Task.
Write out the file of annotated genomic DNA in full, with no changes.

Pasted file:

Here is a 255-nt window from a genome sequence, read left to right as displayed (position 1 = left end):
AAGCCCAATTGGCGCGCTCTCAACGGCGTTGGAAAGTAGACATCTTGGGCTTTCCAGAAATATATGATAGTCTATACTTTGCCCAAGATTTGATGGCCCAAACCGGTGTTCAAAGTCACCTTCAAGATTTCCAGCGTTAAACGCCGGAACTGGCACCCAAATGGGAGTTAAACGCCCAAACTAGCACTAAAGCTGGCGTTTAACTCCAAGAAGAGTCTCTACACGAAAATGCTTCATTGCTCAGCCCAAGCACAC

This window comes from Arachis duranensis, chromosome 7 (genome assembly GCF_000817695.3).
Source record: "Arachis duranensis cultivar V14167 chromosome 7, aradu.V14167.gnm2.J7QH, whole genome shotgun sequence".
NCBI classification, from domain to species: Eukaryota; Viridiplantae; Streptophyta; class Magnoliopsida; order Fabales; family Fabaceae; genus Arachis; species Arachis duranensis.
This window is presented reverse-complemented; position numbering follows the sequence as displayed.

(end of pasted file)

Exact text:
Here is a 255-nt window from a genome sequence, read left to right as displayed (position 1 = left end):
AAGCCCAATTGGCGCGCTCTCAACGGCGTTGGAAAGTAGACATCTTGGGCTTTCCAGAAATATATGATAGTCTATACTTTGCCCAAGATTTGATGGCCCAAACCGGTGTTCAAAGTCACCTTCAAGATTTCCAGCGTTAAACGCCGGAACTGGCACCCAAATGGGAGTTAAACGCCCAAACTAGCACTAAAGCTGGCGTTTAACTCCAAGAAGAGTCTCTACACGAAAATGCTTCATTGCTCAGCCCAAGCACAC

This window comes from Arachis duranensis, chromosome 7 (genome assembly GCF_000817695.3).
Source record: "Arachis duranensis cultivar V14167 chromosome 7, aradu.V14167.gnm2.J7QH, whole genome shotgun sequence".
NCBI classification, from domain to species: Eukaryota; Viridiplantae; Streptophyta; class Magnoliopsida; order Fabales; family Fabaceae; genus Arachis; species Arachis duranensis.
This window is presented reverse-complemented; position numbering follows the sequence as displayed.